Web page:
<div class="field-items">
      <div class="field-item">
        <span>...</span>
      </div>
    </div>
  </div>
  <div class="field-name-field-quote-source">
    <div class="field-label">
      <label>...</label>
    </div>
    <div class="field-items">
      <div class="field-item">
        <span>...</span>
      </div>
    </div>
  </div>
  <div class="field-name-field-quote-image">
    <div class="field-label">
      <label>...</label>
    </div>
    <div class="field-items">
      <div class="field-item">
        <img src="...">
      </div>
    </div>
  </div>
</div>

This is great if you are only giving the markup a "retouch", sprinkling styles using the provided classes. But for heavily customized layouts, you cannot work with this markup; it will just get in the way. In most cases, you will want to work with a specific structure particularly in cases that require floating and positioned elements. Also, the classes and attributes are derived from configuration. Using them would be tantamount to submitting yourself to Drupal's control.

To break free of Drupal's authority, you will have to construct your own markup that satisfies the job. You will have to override specific templates and position fields in their respective places. Given the requirement, you probably only needed the following.

<div class="quote">
  <div class="quote__body>
    <blockquote class="quote__text">...</div>
  </div>
  <div class="quote__footer">
    <img class="quote__image" src="...">
    <cite class="quote__source">...</cite>
  </div>
</div>

Step 3: Giving structure to CSS

Unlike programming languages, where architecture is introduced early on to give structure to code, structure is a hindsight in the world of CSS. We all write CSS blindly, conjuring up selectors until something works and then cry when an unrelated CSS hit your markup dead-on due to naming collision and was more specific. I bet at one point you have written CSS that looks as ungodly as the following.

// Pseudo-content in a large screen only on a hovered cite in a quote section under a slice
.content{
  .field-name-field-quote-source{
    span{
      &:hover{
        @media (max-width: 768px{
          &:after{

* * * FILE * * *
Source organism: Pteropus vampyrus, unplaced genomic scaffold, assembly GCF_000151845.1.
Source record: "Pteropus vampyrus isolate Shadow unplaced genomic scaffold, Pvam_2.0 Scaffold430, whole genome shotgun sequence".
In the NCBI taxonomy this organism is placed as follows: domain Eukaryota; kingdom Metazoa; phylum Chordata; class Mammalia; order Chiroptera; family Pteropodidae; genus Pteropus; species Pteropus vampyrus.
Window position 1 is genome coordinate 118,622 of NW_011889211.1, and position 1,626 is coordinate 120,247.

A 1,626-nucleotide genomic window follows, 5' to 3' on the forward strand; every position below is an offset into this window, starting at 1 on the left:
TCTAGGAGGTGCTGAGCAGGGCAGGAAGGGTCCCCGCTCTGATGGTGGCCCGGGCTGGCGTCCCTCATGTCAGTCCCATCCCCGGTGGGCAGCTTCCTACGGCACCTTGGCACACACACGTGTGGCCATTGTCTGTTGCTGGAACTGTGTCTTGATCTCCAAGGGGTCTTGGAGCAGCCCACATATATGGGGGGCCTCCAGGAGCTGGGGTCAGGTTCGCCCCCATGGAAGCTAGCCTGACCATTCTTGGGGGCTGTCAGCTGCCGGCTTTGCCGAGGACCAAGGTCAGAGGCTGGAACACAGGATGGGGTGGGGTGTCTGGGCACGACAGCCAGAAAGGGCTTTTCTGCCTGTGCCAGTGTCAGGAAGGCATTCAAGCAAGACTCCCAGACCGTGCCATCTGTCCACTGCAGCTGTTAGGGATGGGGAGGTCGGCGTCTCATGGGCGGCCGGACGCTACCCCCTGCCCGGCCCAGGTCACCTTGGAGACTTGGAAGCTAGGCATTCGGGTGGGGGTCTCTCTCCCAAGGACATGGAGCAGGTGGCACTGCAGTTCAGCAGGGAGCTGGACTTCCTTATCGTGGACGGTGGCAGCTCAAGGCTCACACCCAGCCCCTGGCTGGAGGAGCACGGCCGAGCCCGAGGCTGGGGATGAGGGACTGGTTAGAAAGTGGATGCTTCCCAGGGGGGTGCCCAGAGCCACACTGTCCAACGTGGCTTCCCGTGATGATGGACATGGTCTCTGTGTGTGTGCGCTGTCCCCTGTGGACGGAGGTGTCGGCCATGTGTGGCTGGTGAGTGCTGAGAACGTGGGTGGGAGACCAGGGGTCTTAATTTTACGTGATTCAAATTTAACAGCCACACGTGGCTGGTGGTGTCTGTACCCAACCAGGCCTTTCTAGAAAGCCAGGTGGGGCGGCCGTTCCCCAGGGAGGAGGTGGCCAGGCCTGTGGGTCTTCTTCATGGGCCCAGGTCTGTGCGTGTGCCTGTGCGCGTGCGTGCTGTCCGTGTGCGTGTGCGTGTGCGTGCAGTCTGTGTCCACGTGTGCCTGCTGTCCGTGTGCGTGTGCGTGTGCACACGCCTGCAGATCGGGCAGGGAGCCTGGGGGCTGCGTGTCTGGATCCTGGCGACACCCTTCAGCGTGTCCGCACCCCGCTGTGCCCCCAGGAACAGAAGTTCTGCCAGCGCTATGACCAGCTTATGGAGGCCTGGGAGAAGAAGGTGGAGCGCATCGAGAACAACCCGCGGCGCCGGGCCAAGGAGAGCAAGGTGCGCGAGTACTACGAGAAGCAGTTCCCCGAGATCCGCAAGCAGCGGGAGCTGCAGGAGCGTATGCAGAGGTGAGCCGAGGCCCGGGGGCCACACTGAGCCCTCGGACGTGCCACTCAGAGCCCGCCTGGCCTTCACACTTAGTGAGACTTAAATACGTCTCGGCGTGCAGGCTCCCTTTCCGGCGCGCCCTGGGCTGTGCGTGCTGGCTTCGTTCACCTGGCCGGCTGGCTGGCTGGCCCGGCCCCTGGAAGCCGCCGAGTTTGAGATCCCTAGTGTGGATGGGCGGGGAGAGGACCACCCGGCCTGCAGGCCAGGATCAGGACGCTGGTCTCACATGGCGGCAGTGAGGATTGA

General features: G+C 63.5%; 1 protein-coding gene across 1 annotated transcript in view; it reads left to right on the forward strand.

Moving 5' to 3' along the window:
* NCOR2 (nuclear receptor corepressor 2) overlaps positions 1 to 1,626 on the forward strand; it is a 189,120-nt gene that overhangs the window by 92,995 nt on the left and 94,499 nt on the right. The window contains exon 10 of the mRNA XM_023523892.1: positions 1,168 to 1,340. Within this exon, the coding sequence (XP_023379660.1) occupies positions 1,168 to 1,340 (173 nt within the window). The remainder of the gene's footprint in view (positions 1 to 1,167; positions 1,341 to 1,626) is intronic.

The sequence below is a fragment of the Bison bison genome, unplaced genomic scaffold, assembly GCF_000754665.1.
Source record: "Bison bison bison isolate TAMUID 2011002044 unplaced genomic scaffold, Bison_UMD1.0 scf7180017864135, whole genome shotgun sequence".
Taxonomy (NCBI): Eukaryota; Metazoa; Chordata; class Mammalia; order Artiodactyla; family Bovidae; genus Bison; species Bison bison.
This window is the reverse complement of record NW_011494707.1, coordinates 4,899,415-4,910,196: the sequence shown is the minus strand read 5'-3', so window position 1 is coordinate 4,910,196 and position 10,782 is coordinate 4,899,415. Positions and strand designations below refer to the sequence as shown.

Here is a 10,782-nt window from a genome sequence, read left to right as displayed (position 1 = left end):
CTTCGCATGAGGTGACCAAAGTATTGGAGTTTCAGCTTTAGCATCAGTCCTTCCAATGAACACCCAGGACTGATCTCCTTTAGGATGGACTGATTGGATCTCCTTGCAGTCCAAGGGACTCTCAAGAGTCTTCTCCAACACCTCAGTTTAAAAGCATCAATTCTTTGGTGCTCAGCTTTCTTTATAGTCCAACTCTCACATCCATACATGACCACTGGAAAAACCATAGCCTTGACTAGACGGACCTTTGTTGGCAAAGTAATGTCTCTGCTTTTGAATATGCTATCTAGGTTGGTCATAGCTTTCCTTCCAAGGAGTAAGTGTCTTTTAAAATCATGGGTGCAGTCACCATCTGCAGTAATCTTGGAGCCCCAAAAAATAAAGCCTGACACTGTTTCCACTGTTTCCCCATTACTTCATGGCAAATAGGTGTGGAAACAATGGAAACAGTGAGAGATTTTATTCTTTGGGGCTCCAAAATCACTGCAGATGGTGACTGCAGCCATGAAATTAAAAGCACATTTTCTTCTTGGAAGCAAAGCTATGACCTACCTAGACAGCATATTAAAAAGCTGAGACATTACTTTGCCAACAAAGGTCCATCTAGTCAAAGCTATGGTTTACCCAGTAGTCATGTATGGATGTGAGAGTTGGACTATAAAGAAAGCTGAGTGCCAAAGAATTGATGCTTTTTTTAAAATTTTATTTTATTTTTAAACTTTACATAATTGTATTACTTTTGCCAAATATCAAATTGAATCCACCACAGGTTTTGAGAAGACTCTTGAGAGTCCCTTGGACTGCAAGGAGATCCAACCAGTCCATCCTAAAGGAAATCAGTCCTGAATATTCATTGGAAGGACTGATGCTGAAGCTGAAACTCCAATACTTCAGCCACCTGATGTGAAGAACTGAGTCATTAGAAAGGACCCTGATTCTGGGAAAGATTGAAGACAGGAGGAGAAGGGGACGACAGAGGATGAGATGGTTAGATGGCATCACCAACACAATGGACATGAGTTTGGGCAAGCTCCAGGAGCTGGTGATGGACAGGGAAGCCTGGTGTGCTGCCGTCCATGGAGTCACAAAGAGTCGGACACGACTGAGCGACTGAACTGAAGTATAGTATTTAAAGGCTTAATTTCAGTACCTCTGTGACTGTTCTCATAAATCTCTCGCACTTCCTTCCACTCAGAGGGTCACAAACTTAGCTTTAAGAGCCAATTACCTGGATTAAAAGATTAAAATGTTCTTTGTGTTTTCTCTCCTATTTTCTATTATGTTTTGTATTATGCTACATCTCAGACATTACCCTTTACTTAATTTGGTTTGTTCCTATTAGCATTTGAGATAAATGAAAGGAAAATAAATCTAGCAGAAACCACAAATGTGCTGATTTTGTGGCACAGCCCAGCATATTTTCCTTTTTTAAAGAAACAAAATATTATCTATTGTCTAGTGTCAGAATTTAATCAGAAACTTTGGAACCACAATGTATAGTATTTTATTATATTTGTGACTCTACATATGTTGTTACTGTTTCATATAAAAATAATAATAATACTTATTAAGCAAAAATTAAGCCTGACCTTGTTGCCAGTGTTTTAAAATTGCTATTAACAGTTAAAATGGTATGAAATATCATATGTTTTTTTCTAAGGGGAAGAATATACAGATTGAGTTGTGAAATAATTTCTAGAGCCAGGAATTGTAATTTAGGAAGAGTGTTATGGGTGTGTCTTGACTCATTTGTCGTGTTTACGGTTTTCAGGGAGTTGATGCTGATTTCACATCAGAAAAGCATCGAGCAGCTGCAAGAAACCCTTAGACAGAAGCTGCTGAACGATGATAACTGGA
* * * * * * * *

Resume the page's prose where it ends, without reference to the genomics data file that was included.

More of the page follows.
content: 'WTF!';
          }
        }
      }
    }
  }
}

One of the big names in CSS is the BEM naming scheme. I won't explain too much about BEM, read the documentation instead. In a gist, BEM makes you write structured, predictable CSS eliminating the fear that modifying CSS might break something somewhere. It may look fugly (like all other frameworks), but maintenance becomes a breeze once observed correctly.

// Base styles for a quote component's source
.quote__source{
  // styles when on mobile

  &:hover{/* styles when hovered on small screens */}

  @media (min-width: 768px){
    // styles when on a larger screen

    &:hover{/* styles when hovered on larger screens */}
  }
}

// A modifier style which overrides the previous
.quote__source--huge{
  transform: scale(2);

  @media (min-width: 768px){
    transform: scale(3);
  }
}

<div class="quote">
  <!-- regular-sized source -->
  <cite class="quote__source">...</cite>

  <!-- super-sized source -->
  <cite class="quote__source quote__source--huge">...</cite>
</div>

Conclusion

So in summary:

  • Decouple data from rendering.
  • Don't rely on volatile configuration.
  • Render sane markup.
  • Give structure to CSS.
  • Stick to convention.
  • Keep everything predictable.

That pretty much sums it up. Hopefully this helps you in your adventures. The last thing we need in this world is FUBAR code, and another refactoring session.

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© Joseph Descalzota